If you live along one of our coasts, an ocean in your front yard, you might find it hard to believe that the water is rising, and could soon flood you out.
Higher tides, bigger storm, yes, but water so high, storms so large, so often that we can’t live here anymore? Maybe not.
A recent article from Bloomberg News says people who believe climate change poses serious problems are no more likely to take action than non-believers.
All of them might want to read the book “A New Coast” by Jeffrey Peterson, published by Island Press.
The book has a great title, because that’s what we’re going to get.
Peterson makes two things clear. First, the water is rising, and it will continue to do so for a long time. We have already fueled the Earth’s climate mechanism for that.
Second, the best laid plans of mice and men often go astray, particularly when they bump against the federal government.
Local, county, and state officials in many cases recognize the problem. There are plans for efforts to mitigate the damage higher seas will bring. The book itself offers a list of things that can be done.
The problem, from the top down, is a federal government that refuses to acknowledge the obvious, according to what Peterson sees.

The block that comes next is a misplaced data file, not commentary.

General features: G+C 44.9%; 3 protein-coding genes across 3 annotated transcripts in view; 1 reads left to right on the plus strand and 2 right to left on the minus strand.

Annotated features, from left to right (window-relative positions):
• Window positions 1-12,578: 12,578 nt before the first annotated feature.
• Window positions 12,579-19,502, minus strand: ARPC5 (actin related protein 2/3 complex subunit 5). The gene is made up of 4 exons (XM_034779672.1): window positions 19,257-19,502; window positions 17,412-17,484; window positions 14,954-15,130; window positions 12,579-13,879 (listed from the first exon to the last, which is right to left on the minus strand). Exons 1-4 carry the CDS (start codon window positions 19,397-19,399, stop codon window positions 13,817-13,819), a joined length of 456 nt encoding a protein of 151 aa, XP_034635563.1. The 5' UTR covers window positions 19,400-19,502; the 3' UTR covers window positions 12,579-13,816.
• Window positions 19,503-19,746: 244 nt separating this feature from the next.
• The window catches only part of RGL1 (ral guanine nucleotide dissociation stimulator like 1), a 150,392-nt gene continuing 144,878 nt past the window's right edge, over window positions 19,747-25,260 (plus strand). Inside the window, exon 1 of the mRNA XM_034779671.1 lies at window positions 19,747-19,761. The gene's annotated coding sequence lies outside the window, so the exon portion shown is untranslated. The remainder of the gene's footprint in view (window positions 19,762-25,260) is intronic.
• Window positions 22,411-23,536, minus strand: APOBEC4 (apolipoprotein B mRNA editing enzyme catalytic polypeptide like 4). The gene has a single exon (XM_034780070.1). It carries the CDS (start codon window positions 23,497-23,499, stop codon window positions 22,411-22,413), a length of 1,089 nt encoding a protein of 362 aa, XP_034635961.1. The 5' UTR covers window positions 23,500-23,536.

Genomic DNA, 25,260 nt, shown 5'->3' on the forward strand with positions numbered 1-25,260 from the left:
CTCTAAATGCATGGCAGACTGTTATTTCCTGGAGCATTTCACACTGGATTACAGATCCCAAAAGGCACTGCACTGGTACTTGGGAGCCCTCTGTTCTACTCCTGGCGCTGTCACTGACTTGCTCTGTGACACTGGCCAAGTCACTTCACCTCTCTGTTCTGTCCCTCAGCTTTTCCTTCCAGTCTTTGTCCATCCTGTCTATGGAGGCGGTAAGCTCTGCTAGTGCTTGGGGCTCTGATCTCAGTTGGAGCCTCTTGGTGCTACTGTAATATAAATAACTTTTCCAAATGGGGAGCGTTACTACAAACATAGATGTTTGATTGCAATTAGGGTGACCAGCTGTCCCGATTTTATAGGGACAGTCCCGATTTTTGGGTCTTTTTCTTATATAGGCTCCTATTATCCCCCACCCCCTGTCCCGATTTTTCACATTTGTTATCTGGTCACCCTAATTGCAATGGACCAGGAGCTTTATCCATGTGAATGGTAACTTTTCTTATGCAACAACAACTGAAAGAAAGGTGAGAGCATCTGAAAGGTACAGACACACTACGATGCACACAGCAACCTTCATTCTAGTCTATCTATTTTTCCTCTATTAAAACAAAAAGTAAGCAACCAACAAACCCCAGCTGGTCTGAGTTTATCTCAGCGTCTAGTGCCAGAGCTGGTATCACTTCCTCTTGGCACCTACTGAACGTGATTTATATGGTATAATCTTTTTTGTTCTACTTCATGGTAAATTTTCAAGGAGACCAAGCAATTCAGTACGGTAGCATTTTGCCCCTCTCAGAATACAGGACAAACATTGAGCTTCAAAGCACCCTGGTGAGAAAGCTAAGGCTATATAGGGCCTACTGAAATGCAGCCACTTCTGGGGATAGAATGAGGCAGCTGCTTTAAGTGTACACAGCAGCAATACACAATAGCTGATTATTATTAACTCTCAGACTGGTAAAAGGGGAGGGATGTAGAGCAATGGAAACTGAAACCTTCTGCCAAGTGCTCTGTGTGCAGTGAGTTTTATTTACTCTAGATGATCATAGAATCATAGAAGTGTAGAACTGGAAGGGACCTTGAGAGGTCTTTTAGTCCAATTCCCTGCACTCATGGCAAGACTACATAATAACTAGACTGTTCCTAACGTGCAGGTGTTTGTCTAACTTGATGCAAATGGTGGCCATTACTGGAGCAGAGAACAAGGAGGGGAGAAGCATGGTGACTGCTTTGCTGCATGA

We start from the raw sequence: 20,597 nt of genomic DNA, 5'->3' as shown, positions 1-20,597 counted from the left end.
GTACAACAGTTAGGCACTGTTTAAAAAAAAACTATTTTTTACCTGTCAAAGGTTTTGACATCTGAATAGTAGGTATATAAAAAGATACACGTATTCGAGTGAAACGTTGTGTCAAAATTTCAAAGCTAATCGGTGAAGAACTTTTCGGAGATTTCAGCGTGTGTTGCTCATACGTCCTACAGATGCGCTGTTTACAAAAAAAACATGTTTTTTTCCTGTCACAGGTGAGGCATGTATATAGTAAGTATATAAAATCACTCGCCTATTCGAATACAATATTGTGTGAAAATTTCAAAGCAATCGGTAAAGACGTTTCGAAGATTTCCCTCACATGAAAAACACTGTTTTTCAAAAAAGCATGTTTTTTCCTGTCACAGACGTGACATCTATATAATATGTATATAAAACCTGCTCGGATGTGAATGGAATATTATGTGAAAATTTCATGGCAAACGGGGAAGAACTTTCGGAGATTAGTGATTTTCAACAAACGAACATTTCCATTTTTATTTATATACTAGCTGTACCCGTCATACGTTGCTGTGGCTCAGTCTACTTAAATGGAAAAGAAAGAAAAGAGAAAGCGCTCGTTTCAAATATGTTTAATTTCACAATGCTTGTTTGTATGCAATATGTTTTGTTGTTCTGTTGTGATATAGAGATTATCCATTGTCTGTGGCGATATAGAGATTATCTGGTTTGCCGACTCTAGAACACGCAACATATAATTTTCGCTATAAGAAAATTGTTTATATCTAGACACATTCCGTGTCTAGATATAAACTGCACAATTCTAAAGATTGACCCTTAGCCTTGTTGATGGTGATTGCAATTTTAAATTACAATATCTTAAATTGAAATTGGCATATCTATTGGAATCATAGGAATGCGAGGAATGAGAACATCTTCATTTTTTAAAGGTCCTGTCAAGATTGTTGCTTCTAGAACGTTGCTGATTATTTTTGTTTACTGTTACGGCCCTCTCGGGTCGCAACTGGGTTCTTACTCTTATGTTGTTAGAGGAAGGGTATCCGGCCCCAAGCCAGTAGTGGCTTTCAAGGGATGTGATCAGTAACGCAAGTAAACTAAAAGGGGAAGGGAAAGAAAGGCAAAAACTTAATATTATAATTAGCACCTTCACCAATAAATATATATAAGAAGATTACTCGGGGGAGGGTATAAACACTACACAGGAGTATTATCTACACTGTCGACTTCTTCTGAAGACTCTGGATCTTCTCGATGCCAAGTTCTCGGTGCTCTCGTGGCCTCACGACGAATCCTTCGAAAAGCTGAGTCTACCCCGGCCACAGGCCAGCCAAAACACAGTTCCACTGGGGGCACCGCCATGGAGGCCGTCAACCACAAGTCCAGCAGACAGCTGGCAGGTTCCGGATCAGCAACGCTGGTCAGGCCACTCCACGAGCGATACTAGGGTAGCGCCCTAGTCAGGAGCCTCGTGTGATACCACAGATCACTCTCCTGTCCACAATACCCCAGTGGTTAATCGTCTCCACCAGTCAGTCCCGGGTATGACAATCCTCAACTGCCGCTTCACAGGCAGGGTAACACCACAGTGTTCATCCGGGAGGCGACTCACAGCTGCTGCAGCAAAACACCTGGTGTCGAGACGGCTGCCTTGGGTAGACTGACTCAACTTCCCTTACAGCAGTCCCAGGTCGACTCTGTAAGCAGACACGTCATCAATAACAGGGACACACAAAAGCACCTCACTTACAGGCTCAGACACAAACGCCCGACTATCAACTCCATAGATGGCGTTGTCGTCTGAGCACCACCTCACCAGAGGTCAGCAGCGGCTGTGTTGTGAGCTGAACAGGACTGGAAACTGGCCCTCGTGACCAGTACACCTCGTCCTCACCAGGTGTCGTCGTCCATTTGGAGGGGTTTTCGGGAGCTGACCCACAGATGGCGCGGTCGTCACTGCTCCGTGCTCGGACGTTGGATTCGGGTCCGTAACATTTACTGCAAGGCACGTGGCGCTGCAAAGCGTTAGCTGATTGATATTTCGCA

He points to the dilemma facing people who own those homes with an ocean in the front yard. Face the future and sell now while value is untouched? Move from the home and neighborhood you love? Wait until the high water impacts life, then sell an obvious problem for far less money? Just ride it out, make do?
Those are questions for people in this country, simple questions compared to what other parts of the world face. Island nations disappearing. Cities unlivable. Industries ruined. Eventually, people in the billions looking for a new place to live.
The picture Peterson paints of refugees, the huge number of people displaced by an uncaring climate, is frightening, a picture of the future my grandchildren and yours will face. The impact of so many people made homeless by rising seas will not be local. We’ll all be involved.
Peterson writes about the choices we will make — relocation, the social and psychological impacts, how businesses will respond, and the framework for the necessary national response.
He touches the problems wildlife will face. Birds will lose shoreline nesting and feeding opportunities. Birds that feed at sea will find new currents, new temperatures have changed that menu, perhaps erasing it. Migrants will find their genetic maps for safe havens along the route no longer applicable.
This is a timely book joining the sudden increase in media coverage of acknowledgment of our reality. Peterson is at the front here, a long-time employee at the Environmental Protection Agency. He works on climate change policy.
This book should be mandatory reading for all persons seeking election to high public office. Followed by a test, with posted grades.
The book will be released in November. It is soft-cover, 408 pages, illustrated, $45.